And in culture/true crime: The New York Post reviews “Forensic Files II,” a new reboot of the popular HLN docuseries that aired from 1996 to 2011. The show explores true-crime stories in a 30-minute “whodunit” format. And The Verge reviews “McMillions,” HBO’s new documentary miniseries about the McDonald’s Monopoly game scam that occurred between 1989 and 2001.

Friday March 6, 2020

Wednesday March 4, 2020

Quandary for 2020 Democrats: Which Criminal Justice Changes Get Priority? Maggie Astor, New York Times

This race could be a bellwether for the future of prosecution Harry Litman, Washington Post

LA’s First Black District Attorney Is Battling for Reelection. Black Activists Want Her Out. Samantha Michaels, Mother Jones

This DA Election Could Bring a Big Change in How Austin, Texas Treats Drug Addiction Kira Lerner, The Appeal

Why the Weinstein Jury Decided to Convict: Inside the Deliberations Jan Ransom, Sharon Otterman, and Laura Dimon, New York Times

In the US criminal justice system, algorithms help officials make better decisions, our research finds Zhiyuan Lin, Jongbin Jung, Sharad Goel, and Jennifer Skeem, Washington Post

A DC judge issues a much-needed opinion on ‘junk science’ Radley Balko, Washington Post

Colorado still allows killers to use gay or transgender “panic” defenses. But the strategy could soon be outlawed. Jesse Paul, Colorado Sun

Barnard College Slay Trial to Examine What Teen Suspect Understands Ben Chapman and Leslie Brody, Wall Street Journal

NYPD’s most-sued officers: 87 lawsuits filed against 14 cops in just two years Graham Rayman, New York Daily News

Maryland to pay more than $8.7 million to three men recently exonerated in Baltimore student’s death in 1983 Luke Broadwater, Baltimore Sun

The Untold Tale of Cosmo DiNardo’s Descent Into Murder and Madness Ralph Cipriano, Philadelphia Magazine

A police officer’s lie unraveled after a Seattle man took his own life. This is how it happened. Daniel Beekman, Seattle Times

Tuesday March 3, 2020

Monday March 2, 2020

Crime Story Daily Highlights – Week 29

This is a curated selection of highlights from Crime Story Daily this week.

On the criminal justice policy front: This week, Harvey Weinstein was found guilty of two felony sex crimes in New York. A piece from the New York Times provides a broad overview of the case and trial; while a piece from New York Magazine breaks down the jury’s verdict, including the differences between first- and third-degree rape and between rape and predatory sexual assault. And the Washington Examiner reports that this week, Virginia Gov. Ralph Northam signed legislation that will expand parole opportunities for inmates who were imprisoned as juveniles, including those serving life sentences. The law has been hailed as a landmark piece of legislation that “gives an opportunity for youths who have committed serious crimes and repented a future opportunity for social redemption.”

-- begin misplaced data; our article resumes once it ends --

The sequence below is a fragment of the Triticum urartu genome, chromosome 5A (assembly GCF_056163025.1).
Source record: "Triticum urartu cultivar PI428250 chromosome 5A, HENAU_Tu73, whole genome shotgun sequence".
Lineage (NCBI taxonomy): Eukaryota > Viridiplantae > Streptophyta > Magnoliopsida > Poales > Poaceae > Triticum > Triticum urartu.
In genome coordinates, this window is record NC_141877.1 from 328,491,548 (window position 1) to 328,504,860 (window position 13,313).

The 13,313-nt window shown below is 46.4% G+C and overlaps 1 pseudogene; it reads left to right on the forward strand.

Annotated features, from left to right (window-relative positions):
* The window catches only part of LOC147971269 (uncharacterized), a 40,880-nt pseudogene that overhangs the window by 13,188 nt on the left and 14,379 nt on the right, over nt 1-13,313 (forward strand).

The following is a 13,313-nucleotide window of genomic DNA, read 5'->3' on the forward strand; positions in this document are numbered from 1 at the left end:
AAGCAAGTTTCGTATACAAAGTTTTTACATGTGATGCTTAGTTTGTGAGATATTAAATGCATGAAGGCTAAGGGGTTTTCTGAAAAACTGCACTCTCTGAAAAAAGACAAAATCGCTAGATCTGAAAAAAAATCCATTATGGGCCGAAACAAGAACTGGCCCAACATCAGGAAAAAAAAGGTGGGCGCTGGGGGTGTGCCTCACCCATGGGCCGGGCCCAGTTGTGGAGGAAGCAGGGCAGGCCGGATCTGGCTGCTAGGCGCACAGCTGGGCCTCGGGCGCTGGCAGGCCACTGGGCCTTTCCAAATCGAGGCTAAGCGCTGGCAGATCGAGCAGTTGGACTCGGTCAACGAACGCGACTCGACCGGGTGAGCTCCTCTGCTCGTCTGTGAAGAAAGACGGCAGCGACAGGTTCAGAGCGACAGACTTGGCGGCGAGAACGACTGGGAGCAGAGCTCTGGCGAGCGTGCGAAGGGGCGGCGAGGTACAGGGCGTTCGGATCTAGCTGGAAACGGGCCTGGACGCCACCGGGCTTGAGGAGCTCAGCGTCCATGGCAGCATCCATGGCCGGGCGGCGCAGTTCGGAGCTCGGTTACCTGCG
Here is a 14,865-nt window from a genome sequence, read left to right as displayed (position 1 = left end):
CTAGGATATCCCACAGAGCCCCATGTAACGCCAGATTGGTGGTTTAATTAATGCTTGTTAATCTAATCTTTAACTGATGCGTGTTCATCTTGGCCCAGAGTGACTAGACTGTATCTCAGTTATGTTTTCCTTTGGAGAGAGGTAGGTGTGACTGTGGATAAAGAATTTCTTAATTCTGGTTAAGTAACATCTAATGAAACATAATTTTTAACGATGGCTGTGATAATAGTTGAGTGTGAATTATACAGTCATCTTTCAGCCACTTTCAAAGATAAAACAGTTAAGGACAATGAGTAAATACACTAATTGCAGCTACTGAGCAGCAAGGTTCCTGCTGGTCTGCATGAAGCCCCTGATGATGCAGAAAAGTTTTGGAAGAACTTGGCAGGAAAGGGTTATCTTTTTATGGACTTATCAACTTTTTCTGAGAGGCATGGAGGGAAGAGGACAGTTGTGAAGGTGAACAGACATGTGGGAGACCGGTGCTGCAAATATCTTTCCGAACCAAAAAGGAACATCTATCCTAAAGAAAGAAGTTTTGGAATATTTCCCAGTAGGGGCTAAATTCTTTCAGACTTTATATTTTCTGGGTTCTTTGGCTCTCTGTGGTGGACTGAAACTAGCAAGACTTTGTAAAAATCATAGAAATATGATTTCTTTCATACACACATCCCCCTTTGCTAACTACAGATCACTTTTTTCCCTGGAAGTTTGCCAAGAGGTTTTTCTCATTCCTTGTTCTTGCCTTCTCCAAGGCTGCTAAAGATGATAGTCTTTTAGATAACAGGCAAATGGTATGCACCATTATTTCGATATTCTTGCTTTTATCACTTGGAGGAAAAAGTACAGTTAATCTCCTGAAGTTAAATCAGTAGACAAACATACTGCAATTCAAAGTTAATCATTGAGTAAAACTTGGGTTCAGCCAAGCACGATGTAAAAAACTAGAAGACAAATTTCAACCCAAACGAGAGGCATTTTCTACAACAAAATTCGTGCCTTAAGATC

In muckraker/watchdog reporting: A piece from The Intercept focuses on the backlash against criminal justice reform in New York, led by a coalition of police leaders, prosecutors, and Republican lawmakers.

In complex crime storytelling: A piece from the New Yorker examines the case of Eric Smokes and David Warren, both of whom were sent to prison as teenagers in 1987 for the murder of a French tourist in Manhattan. Both have consistently maintained their innocence; they argue that, like the Central Park Five two years later, their arrest “resulted from police investigation conducted under public and political pressure to hold someone responsible.” The article details their fight, decades later, to challenge their convictions and clear their names. And a piece from Rolling Stone focuses on Anthony Montwheeler, an Oregon man who stands accused of murdering his ex-wife. Montwheeler’s story rests at the intersection of criminal justice and mental illness, demonstrating the challenges inherent for both doctors and judges in evaluating a person’s state of mind.